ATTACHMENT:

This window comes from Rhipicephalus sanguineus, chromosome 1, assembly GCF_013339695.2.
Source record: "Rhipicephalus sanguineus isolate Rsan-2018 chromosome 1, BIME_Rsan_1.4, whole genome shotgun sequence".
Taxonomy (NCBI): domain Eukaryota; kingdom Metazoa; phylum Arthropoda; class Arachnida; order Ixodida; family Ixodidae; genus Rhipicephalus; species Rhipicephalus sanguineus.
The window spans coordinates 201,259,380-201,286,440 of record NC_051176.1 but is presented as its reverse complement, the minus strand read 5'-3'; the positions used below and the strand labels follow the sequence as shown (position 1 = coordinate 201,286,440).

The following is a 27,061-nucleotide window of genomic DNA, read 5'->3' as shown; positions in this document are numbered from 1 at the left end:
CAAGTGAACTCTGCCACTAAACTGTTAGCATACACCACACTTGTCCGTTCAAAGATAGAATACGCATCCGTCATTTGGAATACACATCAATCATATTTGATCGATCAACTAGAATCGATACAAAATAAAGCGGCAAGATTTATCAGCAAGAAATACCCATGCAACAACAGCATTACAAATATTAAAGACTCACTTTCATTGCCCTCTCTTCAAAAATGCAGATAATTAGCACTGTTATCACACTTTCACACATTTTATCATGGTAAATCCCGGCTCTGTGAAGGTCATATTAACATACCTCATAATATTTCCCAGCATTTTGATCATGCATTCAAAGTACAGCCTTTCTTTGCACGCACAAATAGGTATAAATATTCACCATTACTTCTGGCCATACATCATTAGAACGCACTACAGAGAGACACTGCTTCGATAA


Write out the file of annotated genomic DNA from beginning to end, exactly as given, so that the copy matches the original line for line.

This window comes from Rhipicephalus sanguineus, chromosome 1, assembly GCF_013339695.2.
Source record: "Rhipicephalus sanguineus isolate Rsan-2018 chromosome 1, BIME_Rsan_1.4, whole genome shotgun sequence".
Taxonomy (NCBI): domain Eukaryota; kingdom Metazoa; phylum Arthropoda; class Arachnida; order Ixodida; family Ixodidae; genus Rhipicephalus; species Rhipicephalus sanguineus.
The window spans coordinates 201,259,380-201,286,440 of record NC_051176.1 but is presented as its reverse complement, the minus strand read 5'-3'; the positions used below and the strand labels follow the sequence as shown (position 1 = coordinate 201,286,440).

The following is a 27,061-nucleotide window of genomic DNA, read 5'->3' as shown; positions in this document are numbered from 1 at the left end:
CAAGTGAACTCTGCCACTAAACTGTTAGCATACACCACACTTGTCCGTTCAAAGATAGAATACGCATCCGTCATTTGGAATACACATCAATCATATTTGATCGATCAACTAGAATCGATACAAAATAAAGCGGCAAGATTTATCAGCAAGAAATACCCATGCAACAACAGCATTACAAATATTAAAGACTCACTTTCATTGCCCTCTCTTCAAAAATGCAGATAATTAGCACTGTTATCACACTTTCACACATTTTATCATGGTAAATCCCGGCTCTGTGAAGGTCATATTAACATACCTCATAATATTTCCCAGCATTTTGATCATGCATTCAAAGTACAGCCTTTCTTTGCACGCACAAATAGGTATAAATATTCACCATTACTTCTGGCCATACATCATTAGAACGCACTACAGAGAGACACTGCTTCGATAA